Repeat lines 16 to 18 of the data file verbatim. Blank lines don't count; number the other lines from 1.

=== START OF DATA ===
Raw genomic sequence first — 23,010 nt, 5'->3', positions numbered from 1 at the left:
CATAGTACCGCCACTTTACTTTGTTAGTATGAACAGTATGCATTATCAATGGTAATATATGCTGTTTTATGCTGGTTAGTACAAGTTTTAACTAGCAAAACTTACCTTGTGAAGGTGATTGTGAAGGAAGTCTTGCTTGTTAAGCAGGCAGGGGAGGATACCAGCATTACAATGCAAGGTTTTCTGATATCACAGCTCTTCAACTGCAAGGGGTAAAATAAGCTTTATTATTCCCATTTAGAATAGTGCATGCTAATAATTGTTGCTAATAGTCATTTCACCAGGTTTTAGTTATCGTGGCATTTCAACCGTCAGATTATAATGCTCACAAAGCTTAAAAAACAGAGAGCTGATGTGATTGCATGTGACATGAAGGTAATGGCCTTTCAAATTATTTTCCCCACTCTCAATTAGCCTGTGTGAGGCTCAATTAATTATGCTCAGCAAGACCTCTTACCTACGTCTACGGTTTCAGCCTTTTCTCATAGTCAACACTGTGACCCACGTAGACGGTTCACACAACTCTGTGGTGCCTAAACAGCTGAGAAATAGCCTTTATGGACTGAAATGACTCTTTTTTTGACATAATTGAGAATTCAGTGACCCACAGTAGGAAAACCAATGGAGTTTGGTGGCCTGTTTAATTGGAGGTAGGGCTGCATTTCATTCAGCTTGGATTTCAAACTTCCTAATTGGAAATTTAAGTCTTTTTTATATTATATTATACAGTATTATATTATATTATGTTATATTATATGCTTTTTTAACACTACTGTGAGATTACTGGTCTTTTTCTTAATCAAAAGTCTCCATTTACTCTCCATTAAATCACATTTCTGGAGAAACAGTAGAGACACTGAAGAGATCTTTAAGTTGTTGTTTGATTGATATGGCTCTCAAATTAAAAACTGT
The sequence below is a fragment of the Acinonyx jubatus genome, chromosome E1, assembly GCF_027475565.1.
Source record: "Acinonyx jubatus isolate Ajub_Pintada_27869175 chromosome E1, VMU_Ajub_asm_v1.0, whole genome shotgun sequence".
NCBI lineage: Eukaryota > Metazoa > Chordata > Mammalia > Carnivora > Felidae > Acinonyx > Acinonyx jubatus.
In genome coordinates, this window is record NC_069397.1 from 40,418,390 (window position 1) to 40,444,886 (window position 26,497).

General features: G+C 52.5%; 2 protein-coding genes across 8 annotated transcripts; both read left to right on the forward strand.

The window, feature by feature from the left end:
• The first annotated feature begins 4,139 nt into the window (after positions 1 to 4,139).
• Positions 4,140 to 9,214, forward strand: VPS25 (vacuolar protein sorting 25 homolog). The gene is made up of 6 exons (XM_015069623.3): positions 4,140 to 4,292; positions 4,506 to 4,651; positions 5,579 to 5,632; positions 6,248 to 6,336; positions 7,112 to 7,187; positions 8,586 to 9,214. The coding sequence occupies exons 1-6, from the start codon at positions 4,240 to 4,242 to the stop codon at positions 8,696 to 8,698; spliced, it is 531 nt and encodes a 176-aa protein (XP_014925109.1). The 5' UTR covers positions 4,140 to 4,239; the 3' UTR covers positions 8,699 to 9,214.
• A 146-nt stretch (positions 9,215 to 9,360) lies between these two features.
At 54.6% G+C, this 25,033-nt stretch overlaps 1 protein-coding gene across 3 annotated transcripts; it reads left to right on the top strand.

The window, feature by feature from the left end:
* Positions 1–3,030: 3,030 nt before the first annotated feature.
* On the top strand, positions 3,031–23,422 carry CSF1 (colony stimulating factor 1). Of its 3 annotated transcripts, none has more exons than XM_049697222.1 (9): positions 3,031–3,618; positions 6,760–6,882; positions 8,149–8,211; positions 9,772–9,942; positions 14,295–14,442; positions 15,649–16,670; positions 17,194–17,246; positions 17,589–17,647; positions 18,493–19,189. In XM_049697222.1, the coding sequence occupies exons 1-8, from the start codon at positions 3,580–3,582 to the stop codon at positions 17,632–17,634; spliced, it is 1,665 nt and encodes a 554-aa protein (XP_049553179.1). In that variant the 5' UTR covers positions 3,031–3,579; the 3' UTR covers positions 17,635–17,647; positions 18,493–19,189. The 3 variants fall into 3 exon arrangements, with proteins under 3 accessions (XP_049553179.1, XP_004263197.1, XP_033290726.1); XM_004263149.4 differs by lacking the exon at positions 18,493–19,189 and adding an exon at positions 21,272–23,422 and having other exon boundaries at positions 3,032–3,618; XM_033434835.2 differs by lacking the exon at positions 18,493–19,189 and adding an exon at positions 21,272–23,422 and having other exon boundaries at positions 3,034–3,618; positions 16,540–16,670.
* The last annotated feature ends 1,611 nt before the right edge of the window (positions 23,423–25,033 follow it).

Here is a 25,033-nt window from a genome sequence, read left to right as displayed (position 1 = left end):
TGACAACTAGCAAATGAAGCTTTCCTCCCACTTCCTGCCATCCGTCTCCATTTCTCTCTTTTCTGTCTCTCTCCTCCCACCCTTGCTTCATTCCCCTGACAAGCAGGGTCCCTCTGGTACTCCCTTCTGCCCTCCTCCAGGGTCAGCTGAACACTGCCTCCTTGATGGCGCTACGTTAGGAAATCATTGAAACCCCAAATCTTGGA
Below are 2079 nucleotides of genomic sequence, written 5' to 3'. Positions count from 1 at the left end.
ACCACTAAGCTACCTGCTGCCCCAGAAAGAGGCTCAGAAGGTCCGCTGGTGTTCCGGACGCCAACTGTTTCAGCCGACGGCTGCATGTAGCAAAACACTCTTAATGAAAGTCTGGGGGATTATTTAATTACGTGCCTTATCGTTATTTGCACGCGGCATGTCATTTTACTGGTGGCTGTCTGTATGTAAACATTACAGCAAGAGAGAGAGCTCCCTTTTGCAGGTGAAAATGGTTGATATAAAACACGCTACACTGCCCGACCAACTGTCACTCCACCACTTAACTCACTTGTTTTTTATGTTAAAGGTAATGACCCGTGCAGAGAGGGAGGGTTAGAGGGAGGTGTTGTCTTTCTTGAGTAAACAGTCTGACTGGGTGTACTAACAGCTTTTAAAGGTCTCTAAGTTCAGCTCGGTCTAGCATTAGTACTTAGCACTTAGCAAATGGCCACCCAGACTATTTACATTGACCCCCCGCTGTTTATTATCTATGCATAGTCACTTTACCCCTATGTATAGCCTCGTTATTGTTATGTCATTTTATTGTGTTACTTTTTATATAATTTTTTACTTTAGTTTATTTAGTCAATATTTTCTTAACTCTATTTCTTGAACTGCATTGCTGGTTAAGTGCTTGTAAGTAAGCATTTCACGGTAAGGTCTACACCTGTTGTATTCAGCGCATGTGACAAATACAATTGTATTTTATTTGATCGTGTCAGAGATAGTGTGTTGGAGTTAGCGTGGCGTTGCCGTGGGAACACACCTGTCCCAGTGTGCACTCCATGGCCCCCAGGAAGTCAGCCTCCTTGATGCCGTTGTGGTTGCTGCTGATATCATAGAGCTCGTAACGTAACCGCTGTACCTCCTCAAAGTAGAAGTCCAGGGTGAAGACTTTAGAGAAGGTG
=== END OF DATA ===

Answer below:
* The last annotated feature ends 1,611 nt before the right edge of the window (positions 23,423–25,033 follow it).

Here is a 25,033-nt window from a genome sequence, read left to right as displayed (position 1 = left end):
TGACAACTAGCAAATGAAGCTTTCCTCCCACTTCCTGCCATCCGTCTCCATTTCTCTCTTTTCTGTCTCTCTCCTCCCACCCTTGCTTCATTCCCCTGACAAGCAGGGTCCCTCTGGTACTCCCTTCTGCCCTCCTCCAGGGTCAGCTGAACACTGCCTCCTTGATGGCGCTACGTTAGGAAATCATTGAAACCCCAAATCTTGGA